While trying to figure out whether to dangle my participle in this hot weather or work up a sweat and split an infinitive, the phone rang. It was Skeeter Skates, proprietor of Skeeter Skates Tree Stump Removal and Plow Repair in Ryo, Georgia, and a charter member of the Ryo Morning Coffee Club in Ryo, Georgia.
If you are not familiar with the Ryo Morning Coffee Club, it is composed of Skeeter Skates, who functions as the group's facilitator; Walleye, who runs the bait shop in Red Bud; Booger Bledsoe, who operates a roadside vegetable stand over on State Route 53; and Uncle Coot recently retired after a long and distinguished career in the porta-potty transportation industry.
"We've got a question," Skeeter said. "how come you newspaper boys and them TV yakkers are always talking about politics? Ain't there anything else going on in the world? Can't you find something good to talk about for a change?" Actually, that was three questions, not one, but you don't interrupt the man when he is on a roll.
Skeeter continued, "What you need to know is that most folks are tired of hearing about that ol' orange-haired boy from New York City who ain't president anymore and that new voting law in Georgia that the folks who are raising cane about it, haven't even read. Mostly overpaid actors and ballplayers. I can't speak for everybody in Ryo, but I know me and my colleagues in the Morning Coffee Club think you need to write about something else."
I told Skeeter that I was ahead of him. I don't talk about either one of those subjects much anymore because it gets me a lot of cranky mail accusing me of being a liberal weenie or a redneck. Sometimes in the same column. I said I decided to talk about something less controversial like the state of organized religion. I cited the power struggle between the bishop of the North Georgia Methodist Conference and the largest church in the conference, Mt. Bethel United Methodist in Cobb County. In short, the bishop wants to move the pastor to another post and the pastor and his congregants disagree and are talking about disaffiliating with the Methodist Church.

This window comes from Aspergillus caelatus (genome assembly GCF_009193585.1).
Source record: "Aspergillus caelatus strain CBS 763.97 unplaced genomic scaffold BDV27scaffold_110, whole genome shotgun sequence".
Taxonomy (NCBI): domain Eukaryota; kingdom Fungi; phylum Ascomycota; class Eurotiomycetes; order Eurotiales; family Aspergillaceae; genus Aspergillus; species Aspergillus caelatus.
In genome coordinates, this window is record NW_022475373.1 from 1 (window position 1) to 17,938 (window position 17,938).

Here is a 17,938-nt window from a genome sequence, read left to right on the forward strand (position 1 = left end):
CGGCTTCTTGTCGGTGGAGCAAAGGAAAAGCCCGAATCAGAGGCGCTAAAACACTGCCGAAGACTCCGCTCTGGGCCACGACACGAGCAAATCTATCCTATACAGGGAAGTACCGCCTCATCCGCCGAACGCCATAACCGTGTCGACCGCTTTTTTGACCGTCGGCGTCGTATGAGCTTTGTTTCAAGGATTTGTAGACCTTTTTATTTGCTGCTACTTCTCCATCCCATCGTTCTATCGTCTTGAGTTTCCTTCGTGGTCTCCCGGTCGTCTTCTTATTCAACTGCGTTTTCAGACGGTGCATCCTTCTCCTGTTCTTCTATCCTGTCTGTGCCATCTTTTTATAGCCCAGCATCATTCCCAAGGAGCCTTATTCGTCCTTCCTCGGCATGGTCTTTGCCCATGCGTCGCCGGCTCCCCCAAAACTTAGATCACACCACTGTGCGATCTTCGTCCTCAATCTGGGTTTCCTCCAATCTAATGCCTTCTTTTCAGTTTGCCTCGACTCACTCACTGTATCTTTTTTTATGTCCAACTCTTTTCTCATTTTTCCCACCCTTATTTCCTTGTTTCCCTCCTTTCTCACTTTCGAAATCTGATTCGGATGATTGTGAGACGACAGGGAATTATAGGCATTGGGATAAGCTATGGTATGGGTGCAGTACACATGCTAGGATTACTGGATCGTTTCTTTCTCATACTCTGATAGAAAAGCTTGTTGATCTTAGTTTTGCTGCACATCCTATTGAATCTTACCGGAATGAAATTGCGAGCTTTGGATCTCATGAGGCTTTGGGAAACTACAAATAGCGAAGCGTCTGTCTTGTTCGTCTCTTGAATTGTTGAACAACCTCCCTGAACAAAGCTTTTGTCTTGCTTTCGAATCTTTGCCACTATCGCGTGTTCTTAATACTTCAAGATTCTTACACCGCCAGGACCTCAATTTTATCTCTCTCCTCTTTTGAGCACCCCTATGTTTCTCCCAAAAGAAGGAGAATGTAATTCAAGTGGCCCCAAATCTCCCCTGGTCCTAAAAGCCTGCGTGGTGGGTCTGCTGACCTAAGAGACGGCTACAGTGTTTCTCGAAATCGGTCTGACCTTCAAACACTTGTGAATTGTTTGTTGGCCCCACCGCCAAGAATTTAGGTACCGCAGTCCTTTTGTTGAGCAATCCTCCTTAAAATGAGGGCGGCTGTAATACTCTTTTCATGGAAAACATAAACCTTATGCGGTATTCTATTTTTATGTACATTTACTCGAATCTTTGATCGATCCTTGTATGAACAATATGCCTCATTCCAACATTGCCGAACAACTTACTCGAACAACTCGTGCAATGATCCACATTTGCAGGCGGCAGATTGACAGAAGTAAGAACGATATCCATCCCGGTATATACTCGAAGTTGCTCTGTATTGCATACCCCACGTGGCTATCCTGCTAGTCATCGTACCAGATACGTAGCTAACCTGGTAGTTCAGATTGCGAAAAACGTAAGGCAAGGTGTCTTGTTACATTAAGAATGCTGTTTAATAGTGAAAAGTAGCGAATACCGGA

I suggested that as Christians, both parties should ask themselves what would Jesus do in a situation like this? One reader called that idea "silly" and thought I was suggesting Christ sit down with Satan and say, "Hey fella, let's just cool it and work things out." I don't think Christ talks that way but, hey, that is not a bad idea. It's better than what is happening now.
Skeeter said maybe that would teach me not to opine on religion. Bible thumpers aren't much on turning the other cheek and forgiveness. I wish he had told me that earlier.
If I can't write about politics and religion, what's left?
Walleye suggested I let you all know about the esoterica of raising red wrigglers. That's bait shop talk for worms. He says if you put the creatures in rabbit manure, they will fatten up a lot quicker. Fish like fat worms. I told Walleye I would file that away for future consideration but I think I have told you all you want to know on that subject.
Booger Bledsoe said that he was doing a brisk business in cantaloupes and apples and that broccoli would be available shortly. I didn't tell Booger, but I will talk about Christ palavering with Satan before I will mention anything having to do with broccoli.
Uncle Coot said he had some interesting and entertaining stories he could share about the dynamic porta-potty transportation industry. With all due respect, I will try to get to those right after I've completely covered the stolen election, voting rights, red wrigglers, Christ and Satan and broccoli.
Skeeter said he hoped the input from the group was instructive and would give me something to think about. In the meantime, he had a Dosko 721cc Kohler electric start stump grinder waiting for a 12-volt battery that wasn't going to install itself.
That meant this conversation was over.
I always appreciate hearing from Skeeter Skates and the other members of the Ryo Morning Coffee Club and, as always, I will seriously consider their advice and counsel as I do with all my fans.
That is after I have decided whether to dangle my participle or split an infinitive. Which begs the question: Hey, what would Jesus do?
Dick Yarbrough is a longtime Georgia resident and former public relations executive. Reach him at email@example.com; at P.O. Box 725373, Atlanta, Georgia 31139 or on Facebook at www.facebook.com/dickyarb.